Harrison v. Great Healthworks, Inc. et al

Filing 11

ORDER Denying Defendant's 7 Motion to Dismiss Plaintiff's Complaint. GHW has fourteen days from the date of this order to answer the complaint. Signed by Judge Jeffrey T. Miller on 6/13/2017. (rlu)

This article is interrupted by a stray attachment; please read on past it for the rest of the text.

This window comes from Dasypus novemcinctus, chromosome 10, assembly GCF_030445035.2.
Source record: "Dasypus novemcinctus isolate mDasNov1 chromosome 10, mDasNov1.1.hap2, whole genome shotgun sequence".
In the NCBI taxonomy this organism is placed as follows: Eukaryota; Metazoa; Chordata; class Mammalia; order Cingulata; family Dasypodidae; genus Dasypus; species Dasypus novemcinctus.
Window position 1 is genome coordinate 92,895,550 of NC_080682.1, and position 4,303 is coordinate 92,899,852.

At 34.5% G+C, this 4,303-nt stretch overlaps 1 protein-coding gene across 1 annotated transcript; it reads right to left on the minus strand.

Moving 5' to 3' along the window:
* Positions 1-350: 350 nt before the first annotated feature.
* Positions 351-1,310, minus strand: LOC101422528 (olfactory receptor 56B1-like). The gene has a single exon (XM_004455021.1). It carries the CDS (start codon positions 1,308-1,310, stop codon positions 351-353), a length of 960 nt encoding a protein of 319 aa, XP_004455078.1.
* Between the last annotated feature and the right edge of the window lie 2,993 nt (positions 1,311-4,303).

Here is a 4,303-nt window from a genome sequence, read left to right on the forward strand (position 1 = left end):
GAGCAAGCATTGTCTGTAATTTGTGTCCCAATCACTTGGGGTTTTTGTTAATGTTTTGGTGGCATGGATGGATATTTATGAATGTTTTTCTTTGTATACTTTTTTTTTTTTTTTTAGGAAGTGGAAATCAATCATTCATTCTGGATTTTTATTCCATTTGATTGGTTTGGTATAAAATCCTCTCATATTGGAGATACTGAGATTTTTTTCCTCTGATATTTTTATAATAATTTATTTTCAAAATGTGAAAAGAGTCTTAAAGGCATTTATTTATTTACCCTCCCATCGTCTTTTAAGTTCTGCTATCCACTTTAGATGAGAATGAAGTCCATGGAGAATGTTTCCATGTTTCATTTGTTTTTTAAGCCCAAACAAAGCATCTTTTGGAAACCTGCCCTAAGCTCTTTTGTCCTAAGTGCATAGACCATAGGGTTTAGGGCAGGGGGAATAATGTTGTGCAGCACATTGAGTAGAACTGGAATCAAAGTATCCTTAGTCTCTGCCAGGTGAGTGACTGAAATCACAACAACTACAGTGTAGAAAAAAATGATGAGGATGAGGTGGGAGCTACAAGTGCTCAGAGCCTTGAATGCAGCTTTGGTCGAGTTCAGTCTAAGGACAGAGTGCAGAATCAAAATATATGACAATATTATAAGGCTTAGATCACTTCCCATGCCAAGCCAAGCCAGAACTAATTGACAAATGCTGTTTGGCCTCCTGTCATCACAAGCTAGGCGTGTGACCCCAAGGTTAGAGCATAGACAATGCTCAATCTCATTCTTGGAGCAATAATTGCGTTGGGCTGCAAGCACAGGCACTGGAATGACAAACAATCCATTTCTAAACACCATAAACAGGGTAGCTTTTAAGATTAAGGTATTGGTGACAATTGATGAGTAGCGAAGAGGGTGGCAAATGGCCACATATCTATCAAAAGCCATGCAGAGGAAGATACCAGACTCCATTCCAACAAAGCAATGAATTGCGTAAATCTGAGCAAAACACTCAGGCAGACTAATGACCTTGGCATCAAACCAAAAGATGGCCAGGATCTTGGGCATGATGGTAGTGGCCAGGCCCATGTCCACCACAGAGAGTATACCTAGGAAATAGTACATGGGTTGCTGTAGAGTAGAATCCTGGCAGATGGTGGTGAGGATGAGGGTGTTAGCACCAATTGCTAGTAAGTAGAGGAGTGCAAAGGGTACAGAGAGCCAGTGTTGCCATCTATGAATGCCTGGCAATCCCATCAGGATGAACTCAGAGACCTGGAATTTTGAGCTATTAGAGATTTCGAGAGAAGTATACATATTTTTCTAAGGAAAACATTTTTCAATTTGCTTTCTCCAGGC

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1 2 3 4 5 6 7 8 UNITED STATES DISTRICT COURT 9 SOUTHERN DISTRICT OF CALIFORNIA 10 11 12 ANNETTE HARRISON, individually and on behalf of all others similarly situated, 15 16 ORDER DENYING DEFENDANT’S MOTION TO DISMISS PLAINTIFF’S COMPLAINT Plaintiff, 13 14 Case No.: 17cv705 JM (JLB) v. GREAT HEALTHWORKS, INC., a Nevada corporation; and DOES 1–50, inclusive, Defendant. 17 18 19 Defendant Great HealthWorks, Inc. (“GHW”) moves the court to dismiss the 20 complaint of Plaintiff Annette Harrison for failure to state a claim. (Doc. No. 7.) 21 Plaintiff opposes the motion. The court finds the matter suitable for decision without oral 22 argument pursuant to Civil Local Rule 7.1(d)(1) and, for the following reasons, denies 23 GHW’s motion. 24 25 BACKGROUND On March 6, 2017, Plaintiff filed a class action complaint in San Diego Superior 26 Court against GHW alleging two causes of action: (1) violation of the federal Telephone 27 Consumer Protection Act (“TCPA”), 47 U.S.C. § 227 et seq., and (2) violation of the 28 California Invasion of Privacy Act (“CIPA”), Cal. Penal Code § 632.7. (See Doc. No. 11 17cv705 JM (JLB) 1 2 at 2.) The thrust of the complaint is that GHW used an auto-dialer to call Plaintiff on 2 her cell phone, without her consent, for the purpose of selling her health supplements (the 3 TCPA violation) and recorded those calls, again without her consent (the CIPA 4 violation). For the alleged TCPA violation, Plaintiff seeks a statutory penalty of $500 to 5 $1,500 per call on behalf of herself and a putative nationwide class. For the CIPA 6 violation, she seeks a statutory penalty of $5,000 for each recorded call on behalf of 7 herself and a putative California-wide class. 8 9 GHW removed the case to this court on April 6, 2017, and filed the instant motion approximately three weeks later. 10 11 LEGAL STANDARDS A motion to dismiss under Federal Rule of Civil Procedure 12(b)(6) challenges the 12 legal sufficiency of the pleadings. To overcome such a motion, the complaint must 13 contain “enough facts to state a claim to relief that is plausible on its face.” Bell Atl. 14 Corp. v. Twombly, 550 U.S. 544, 570 (2007). “A claim has facial plausibility when the 15 plaintiff pleads factual content that allows the court to draw the reasonable inference that 16 the defendant is liable for the misconduct alleged.” Ashcroft v. Iqbal, 556 U.S. 662, 678 17 (2009). Facts merely consistent with a defendant’s liability are insufficient to survive a 18 motion to dismiss because they establish only that the allegations are possible rather than 19 plausible. Id. at 678–79. The court must accept as true the facts alleged in a well-pled 20 complaint, but mere legal conclusions are not entitled to an assumption of truth. Id. The 21 court must construe the pleading in the light most favorable to the non-moving 22 party. Concha v. London, 62 F.3d 1493, 1500 (9th Cir. 1995). 23 DISCUSSION 24 The court will address each of Plaintiff’s two causes of action in turn. 25 A. 26 The TCPA generally prohibits using automatic dialing systems to make 27 nonemergency, unsolicited calls advertising property, goods, or services. 47 U.S.C. 28 § 227(b). As provided in 47 C.F.R. § 64.1200, the TCPA’s exception for emergency First Cause of Action: Violation of TCPA 2 17cv705 JM (JLB) 1 calls includes “calls made necessary in any situation affecting the health and safety of 2 consumers.” GHW offers only one argument for dismissing this cause of action: that “the calls 3 4 to Plaintiff served an emergency purpose because they related to her ‘health and safety.’” 5 As GHW well knows, however, the court cannot simply accept that assertion as true at 6 this stage in the proceedings.1 Instead, the court must accept as true the facts alleged in 7 the complaint. Iqbal, 556 U.S. at 678–79. And in the complaint, Plaintiff alleges that the 8 calls by GHW were an “attempt to sell Plaintiff additional products.” (Doc. No. 1-2 at 3, 9 ¶ 6.) Consequently, the court denies GHW’s motion to dismiss the first cause of action. 10 B. 11 Section 632.7 of CIPA imposes liability on anyone who, “without the consent of Second Cause of Action: Violation of CIPA 12 all parties to a communication, intercepts or receives and intentionally records . . . a 13 communication transmitted between two cellular radio telephones, a cellular radio 14 telephone and a landline telephone, two cordless telephones, a cordless telephone and a 15 landline telephone, or a cordless telephone and a cellular radio telephone . . . .” Cal. 16 Penal Code § 632.7(a). 17 GHW first contends that Plaintiff cannot state a claim under CIPA because she 18 consented to the recording and “consent is a complete defense to a Section 632.7 claim.” 19 (Doc. No. 7-1 at 8.) GHW argues that “because GHW’s customer service line at 1-800- 20 609-1656 is publicly available, and its opening message to callers can be readily 21 confirmed,” the court should take judicial notice of the message Plaintiff purportedly 22 received when she originally called GHW to purchase supplements—“your call may be 23 monitored or recorded”—and, based on that message, determine that Plaintiff consented 24 to the recording. (Id. at 8–9.) 25 26 27 28 1 GHW also cites Exhibit 1 to the complaint—an anonymous online review describing GHW’s use of an auto-dialer—in an attempt to support its argument that GHW’s calls to Plaintiff were necessary, emergency calls. Needless to say, the court is not convinced. 3 17cv705 JM (JLB) 1 As an initial matter, the court notes that even if that message now plays when 2 callers dial that number, there is no way to readily ascertain whether that message played 3 at the time Plaintiff called GHW. But more importantly, that cavalier argument 4 demonstrates an apparent lack of understanding of the well-pled facts buttressing 5 Plaintiff’s claims. Plaintiff’s original call to GHW is not the basis of the complaint. 6 Rather, as paragraph 6 makes clear, the basis of the complaint is GHW’s later calls to 7 Plaintiff. (See Doc. No. 1-2 at 3, ¶ 6 (“Thereafter, Defendants began to place telephone 8 calls to Plaintiff . . . .”); see also id. at 5, ¶ 12 (“Plaintiff received telephone calls from 9 Defendants during which . . . Defendants secretly recorded the communications. 10 Defendants did not notify Plaintiff that they were recording the communications, nor did 11 Defendants obtain Plaintiff’s consent.”).) Thus, at this juncture, it does not matter 12 whether Plaintiff consented to GHW recording her original call.2 Next, GHW spends three pages of its motion arguing that Plaintiff’s section 632.7 13 14 claim fails because the calls were not confidential. (Doc. No. 7-1 at 9–11.) But section 15 632.7, unlike section 632, does not contain a confidentiality requirement. See Cal. Penal 16 Code § 632.7; Flanagan v. Flanagan, 27 Cal. 4th 766, 775–76 (2002); Hataishi v. First 17 Am. Home Buyers Prot. Corp., 223 Cal. App. 4th 1454, 1469 (2014). As such, GHW’s 18 reliance upon cases that cite section 632 and its own citation to section 632(c) is 19 misdirected and unhelpful to the court’s analysis. Finally, GHW argues that Plaintiff’s CIPA cause of action is time barred. As part 20 21 of this argument, GHW objects to Plaintiff’s allegation that the statute of limitations on 22 this claim “has been tolled pursuant to the discovery rule.” (See Doc. No. 1-2 at 8, ¶ 31.) 23 24 25 26 27 28 2 In its reply brief, GHW argues for the first time that Plaintiff consented to the calls based on terms and conditions included on GHW’s website. That argument comes too late, see Zamani v. Carnes, 491 F.3d 990, 997 (9th Cir. 2007) (“The district court need not consider arguments raised for the first time in a reply brief.”), especially considering that GHW would like to have the last word on the matter, (see Doc. No. 7 at 2 (“Please note there will be no oral argument unless requested by the Court.”)). 4 17cv705 JM (JLB) 1 GHW characterizes that allegation as “implicitly conceding the call was recorded more 2 than one year prior to filing the complaint.” (Doc. No. 7-1 at 13 (emphasis added).)3 3 True, the complaint lacks detail. Plaintiff simply alleges that the conduct occurred 4 “[d]uring the relevant limitations period,” (Doc. No. 1-2 at 3, ¶ 6), and furthermore that, 5 “[b]ecause the recording and/or monitoring was surreptitious, Plaintiff and Privacy Act 6 Class members did not know about, and could not reasonably have discovered,” GHW’s 7 practices, (id. at 8, ¶ 31). But the fact of the matter is that a “claim may be dismissed as 8 untimely pursuant to a 12(b)(6) motion only when the running of the statute of limitations 9 is apparent on the face of the complaint.” United States ex rel. Air Control Techs., Inc. v. 10 Pre Con Indus., Inc., 720 F.3d 1174, 1178 (9th Cir. 2013) (internal quotations and 11 alteration omitted). That is not the case here. 12 Moreover, with respect to whether the limitations period was tolled, a “motion to 13 dismiss based on the running of the statute of limitations period may be granted only if 14 the assertions of the complaint, read with the required liberality, would not permit the 15 plaintiff to prove that the statute was tolled.” Supermail Cargo, Inc. v. United States, 68 16 F.3d 1204, 1206 (9th Cir. 1995). That is also not the case here. See id. at 1207 (“[W]e 17 have reversed dismissals where the applicability of the equitable tolling doctrine 18 depended upon factual questions not clearly resolved in the pleadings.”). And although 19 GHW argues in its reply brief that “a plaintiff ‘must specifically plead facts to show (1) 20 the time and manner of discovery and (2) the inability to have made earlier discovery 21 despite reasonable diligence,’” (Doc. No. 9 at 6 (quoting Fox v. Ethicon Endo-Surgery, 22 Inc., 35 Cal. 4th 797, 808 (2005)), that is simply another misleading citation. The full 23 quote from Fox reads, “a plaintiff whose complaint shows on its face that his claim would 24 be barred without the benefit of the discovery rule must specifically plead . . . .” 35 Cal. 25 26 27 28 3 As is evident from the underlined portion of the quote, GHW again wrongly focuses on Plaintiff’s call to GHW. (See also Doc. No. 7-1 at 12 (“In fact, Plaintiff deliberately fails to allege when her call was recorded, or even when she first ordered Omega XL from GHW.”).) 5 17cv705 JM (JLB) 1 4th at 808 (emphasis added and internal alteration omitted). Here, as stated above, 2 Plaintiff’s complaint does not show on its face that her claim would be barred absent 3 tolling. Consequently, the quoted portion of Fox does not apply. 4 In short, the complaint gives “fair notice” of the claim being asserted and the 5 “grounds upon which it rests,” Twombly, 550 U.S. at 555, and provides “enough facts to 6 state a claim to relief that is plausible on its face,” id. at 570. The court declines to 7 dismiss the CIPA claim as time barred. 8 9 10 11 CONCLUSION For the foregoing reasons, the court denies GHW’s motion to dismiss. GHW has fourteen days from the date of this order to answer the complaint. IT IS SO ORDERED. 12 13 14 DATED: June 13, 2017 JEFFREY T. MILLER United States District Judge 15 16 17 18 19 20 21 22 23 24 25 26 27 28 6 17cv705 JM (JLB)